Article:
History is the constitution of the present, a hodgepodge of tragic mistakes and missed opportunities. Lessons our leaders and members of society can never seem to learn from; they'd rather ignore and forget than apologize and evolve. There are still barriers placed up by government definitions and imposed identities, making the era of apology, compensation, and reconciliation look cheap.
I exit my Indigenous Studies class with a heavy heart, Professor Agnew's words echoing in my head as I pull my binder close to my chest. I've always tried to embrace my Métis lineage, the blending of European and Indigenous traditions. But never, in a million years, did I think I'd have a class filled with such sad prose. I was aware of what the Canadian Government did to First Nations and Inuit students during the residential school era – it's part of the reason why I refuse to celebrate Canada Day. What I failed to realize is that Métis children were included in the immoral system from the time that the schools first opened to the closure of the last residential school in 1996; my ancestors were forced into admission.
Before I step outside, into the whirlwind of falling autumn leaves and the pre-existing kiss of winter, I set my binder down on a nearby table and pull on my dark green bomber jacket, the scent of my pumpkin spice perfume overpowering the musky scent of the university's hallways. I collect my binder, keeping my eyes averted from the papers sticking out of it. Outside, the weather is crisp and clear, the sun reflecting off of the coloured leaves. The University of Northern British Columbia has the most beautiful campus in Canada, in my opinion, but even the striking pine trees and pops of colour from the deciduous trees can't cheer me up.
The basement suite I'm renting for the next two years is located on the other side of town, but I'm within walking distance. Instead of taking the road, I decide to take one of the trails back to town. Around me, I can hear people buzzing about the upcoming rough winter we're supposed to have. I haven't experienced a winter in Prince George yet, but I hear they can be brutal. I'm not looking forward to it at all.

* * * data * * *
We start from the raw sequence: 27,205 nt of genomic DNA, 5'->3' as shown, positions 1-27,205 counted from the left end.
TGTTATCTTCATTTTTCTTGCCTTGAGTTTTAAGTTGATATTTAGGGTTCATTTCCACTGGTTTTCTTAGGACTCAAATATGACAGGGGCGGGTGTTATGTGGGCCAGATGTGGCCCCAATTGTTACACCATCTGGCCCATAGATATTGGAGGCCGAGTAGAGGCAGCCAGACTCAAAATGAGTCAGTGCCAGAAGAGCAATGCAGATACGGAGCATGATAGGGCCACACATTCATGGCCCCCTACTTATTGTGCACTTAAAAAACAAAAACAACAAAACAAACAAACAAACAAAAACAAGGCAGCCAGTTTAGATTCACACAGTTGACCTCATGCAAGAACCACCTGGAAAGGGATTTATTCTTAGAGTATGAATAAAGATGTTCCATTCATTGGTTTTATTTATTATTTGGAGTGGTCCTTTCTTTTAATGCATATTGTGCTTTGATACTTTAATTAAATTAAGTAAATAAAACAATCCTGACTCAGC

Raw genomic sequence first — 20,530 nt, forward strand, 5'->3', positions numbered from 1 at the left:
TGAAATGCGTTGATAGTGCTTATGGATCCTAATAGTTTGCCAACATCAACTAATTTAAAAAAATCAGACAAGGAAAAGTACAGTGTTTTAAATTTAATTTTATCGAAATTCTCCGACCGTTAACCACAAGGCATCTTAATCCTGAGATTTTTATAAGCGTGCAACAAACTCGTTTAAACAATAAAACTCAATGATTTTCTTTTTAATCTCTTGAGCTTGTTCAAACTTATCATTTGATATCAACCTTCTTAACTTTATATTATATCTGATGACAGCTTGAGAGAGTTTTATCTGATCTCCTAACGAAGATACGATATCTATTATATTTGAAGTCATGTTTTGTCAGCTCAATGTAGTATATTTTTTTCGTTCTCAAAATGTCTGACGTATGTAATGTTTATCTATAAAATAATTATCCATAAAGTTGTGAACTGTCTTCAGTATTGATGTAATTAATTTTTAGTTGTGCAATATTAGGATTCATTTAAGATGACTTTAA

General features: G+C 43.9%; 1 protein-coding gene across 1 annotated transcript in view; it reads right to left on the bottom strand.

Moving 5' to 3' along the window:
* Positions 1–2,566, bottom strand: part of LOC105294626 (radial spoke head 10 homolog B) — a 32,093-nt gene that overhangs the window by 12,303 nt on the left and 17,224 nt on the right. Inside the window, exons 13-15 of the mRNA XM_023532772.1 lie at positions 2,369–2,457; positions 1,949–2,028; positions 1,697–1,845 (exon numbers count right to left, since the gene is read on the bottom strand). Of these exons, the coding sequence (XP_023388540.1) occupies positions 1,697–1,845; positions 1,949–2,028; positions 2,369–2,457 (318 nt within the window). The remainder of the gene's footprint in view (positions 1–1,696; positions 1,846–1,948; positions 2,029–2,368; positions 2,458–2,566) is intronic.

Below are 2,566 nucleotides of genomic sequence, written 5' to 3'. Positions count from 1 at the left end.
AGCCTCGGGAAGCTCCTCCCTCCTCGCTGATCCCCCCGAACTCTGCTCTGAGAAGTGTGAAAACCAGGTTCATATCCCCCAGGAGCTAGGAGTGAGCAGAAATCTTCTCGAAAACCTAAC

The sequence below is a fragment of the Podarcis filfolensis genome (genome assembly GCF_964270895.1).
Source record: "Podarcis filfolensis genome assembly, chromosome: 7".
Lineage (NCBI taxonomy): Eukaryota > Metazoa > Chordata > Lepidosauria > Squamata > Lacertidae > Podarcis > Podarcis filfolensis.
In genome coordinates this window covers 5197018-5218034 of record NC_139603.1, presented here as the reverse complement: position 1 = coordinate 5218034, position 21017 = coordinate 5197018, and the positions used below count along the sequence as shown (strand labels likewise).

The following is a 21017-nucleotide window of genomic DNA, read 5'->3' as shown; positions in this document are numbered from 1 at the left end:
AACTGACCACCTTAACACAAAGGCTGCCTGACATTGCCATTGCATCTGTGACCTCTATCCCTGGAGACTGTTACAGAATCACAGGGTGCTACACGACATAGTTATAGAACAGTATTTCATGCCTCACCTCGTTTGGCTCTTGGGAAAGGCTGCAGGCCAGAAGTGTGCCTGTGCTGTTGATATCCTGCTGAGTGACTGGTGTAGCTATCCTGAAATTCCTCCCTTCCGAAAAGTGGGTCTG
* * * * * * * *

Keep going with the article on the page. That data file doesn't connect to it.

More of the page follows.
With my best cognitive efforts, I try not to focus on all the information I just absorbed in class. But I can't. There's too much to think about. I can't process how an entire society could ostracize a specific group of people and force them to partake in schools whose sole purpose was to convert them; to strip them of their beliefs, languages, and cultures. And, because Métis were referred to as 'half-breeds' during their time at these residential schools, they were considered outsiders. They were bullied and forced to alienate their own unique culture. They existed in the margins of residential schools, disowned by other Aboriginal groups because of their Indigenous-European blood and lighter skin tones, and neglected by the staff, students, and the Canadian Government.
I press a hand to my stomach, glancing up at the sky as an autumn breeze from the north rustles my dark-brown hair. I'm beginning to feel sick; sick over the information, sick over how unaware I was, as well as the introductory essay I have to write. It's supposed to based on personal experience in relation to Indigenous Peoples. It should be easy for me to write considering my connections. But the more I think about it, the more I begin to feel a puddle of self-disappointment in my stomach. How could I be so unaware when the blood runs through my veins?
The interesting part about being Métis is the differences in family members; there are some who have much more defined Indigenous features and some who look like your typical white person. It's something I've noticed throughout the generations of my family. Take my brother and me for example. Aside from the shape of our eyes and the defining features of our facial structure, my brother and I look nothing alike. While he has a warm ivory skin tone, mine is more a honey-brown tone, very similar to the natural highlights in my hair. But in the end, we have the same blood running through our veins: Métis. A mix of Indigenous and European.